Computer scientists at MIT have unveiled a new, soft robot fish that can independently swim alongside real fish in the ocean. They call their robot fish SoFi and described the work in an article published March 21, 2018, in the peer-reviewed journal Science Robotics. The article is online here. A statement from MIT said:
During test dives in the Rainbow Reef in Fiji, SoFi swam at depths of more than 50 feet [15 meters] for up to 40 minutes at once, nimbly handling currents and taking high-resolution photos and videos using (what else?) a fisheye lens.
Using its undulating tail and a unique ability to control its own buoyancy, SoFi can swim in a straight line, turn, or dive up or down. The team also used a waterproofed Super Nintendo controller and developed a custom acoustic communications system that enabled them to change SoFi’s speed and have it make specific moves and turns.
To our knowledge, this is the first robotic fish that can swim untethered in three dimensions for extended periods of time.
We are excited about the possibility of being able to use a system like this to get closer to marine life than humans can get on their own.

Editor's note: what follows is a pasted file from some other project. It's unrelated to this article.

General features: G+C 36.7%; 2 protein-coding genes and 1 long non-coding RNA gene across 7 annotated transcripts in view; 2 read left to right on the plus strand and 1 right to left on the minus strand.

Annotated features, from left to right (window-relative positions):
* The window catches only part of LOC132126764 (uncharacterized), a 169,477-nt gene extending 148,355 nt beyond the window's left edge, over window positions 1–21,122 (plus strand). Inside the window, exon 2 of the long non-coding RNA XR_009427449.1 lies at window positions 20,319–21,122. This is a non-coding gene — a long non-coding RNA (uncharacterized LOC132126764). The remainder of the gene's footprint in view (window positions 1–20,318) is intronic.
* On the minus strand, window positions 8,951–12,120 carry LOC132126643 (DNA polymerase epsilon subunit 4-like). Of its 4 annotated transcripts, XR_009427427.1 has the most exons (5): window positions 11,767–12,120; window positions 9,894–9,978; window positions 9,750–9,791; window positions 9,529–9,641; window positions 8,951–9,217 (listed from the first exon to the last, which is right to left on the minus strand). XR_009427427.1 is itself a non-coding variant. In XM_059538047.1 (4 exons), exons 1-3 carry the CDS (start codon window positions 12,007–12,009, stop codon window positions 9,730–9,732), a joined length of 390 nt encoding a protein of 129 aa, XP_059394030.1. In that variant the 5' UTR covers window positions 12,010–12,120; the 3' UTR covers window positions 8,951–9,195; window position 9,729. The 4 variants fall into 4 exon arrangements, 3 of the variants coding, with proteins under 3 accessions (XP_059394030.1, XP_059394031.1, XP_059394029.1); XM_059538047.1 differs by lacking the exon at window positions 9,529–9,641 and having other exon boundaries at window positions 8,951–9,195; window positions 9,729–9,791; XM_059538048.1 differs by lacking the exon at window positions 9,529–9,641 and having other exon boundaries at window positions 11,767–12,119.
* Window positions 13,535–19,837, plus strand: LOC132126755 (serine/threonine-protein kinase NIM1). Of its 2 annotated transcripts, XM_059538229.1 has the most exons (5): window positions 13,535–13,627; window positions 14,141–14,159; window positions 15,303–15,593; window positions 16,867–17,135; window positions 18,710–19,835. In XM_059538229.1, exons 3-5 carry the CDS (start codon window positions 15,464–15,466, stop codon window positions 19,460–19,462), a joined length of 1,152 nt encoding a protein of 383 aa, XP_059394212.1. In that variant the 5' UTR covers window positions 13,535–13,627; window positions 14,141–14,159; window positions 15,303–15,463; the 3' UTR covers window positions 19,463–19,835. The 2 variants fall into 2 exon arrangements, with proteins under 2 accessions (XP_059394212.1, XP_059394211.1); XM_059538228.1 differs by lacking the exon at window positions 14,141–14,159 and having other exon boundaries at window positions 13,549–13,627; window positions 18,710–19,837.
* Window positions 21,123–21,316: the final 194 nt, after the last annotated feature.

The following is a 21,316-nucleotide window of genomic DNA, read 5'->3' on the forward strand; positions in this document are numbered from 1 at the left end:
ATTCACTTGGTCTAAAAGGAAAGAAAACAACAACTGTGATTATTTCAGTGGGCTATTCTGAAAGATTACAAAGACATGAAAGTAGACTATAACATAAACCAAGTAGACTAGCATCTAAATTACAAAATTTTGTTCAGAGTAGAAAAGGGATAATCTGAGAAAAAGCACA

The research team pointed out that, even with many technological advances in recent years, documenting marine life up close remains a challenging task. They pointed to recent rare footage of an elusive Greenland shark that can live more than 400 years. It revealed how little we know about life in the coldest oceans, and in the oceans in general.
These scientists hope that SoFI can help shed light on the ocean’s mysteries.
Bottom line: MIT computer scientists have developed SoFi – a soft, robot fish made of silicone rubber – that can swim alongside real fish in the ocean.
Deborah Byrd created the EarthSky radio series in 1991 and founded EarthSky.org in 1994. Today, she serves as Editor-in-Chief of this website. She has won a galaxy of awards from the broadcasting and science communities, including having an asteroid named 3505 Byrd in her honor. A science communicator and educator since 1976, Byrd believes in science as a force for good in the world and a vital tool for the 21st century. "Being an EarthSky editor is like hosting a big global party for cool nature-lovers," she says.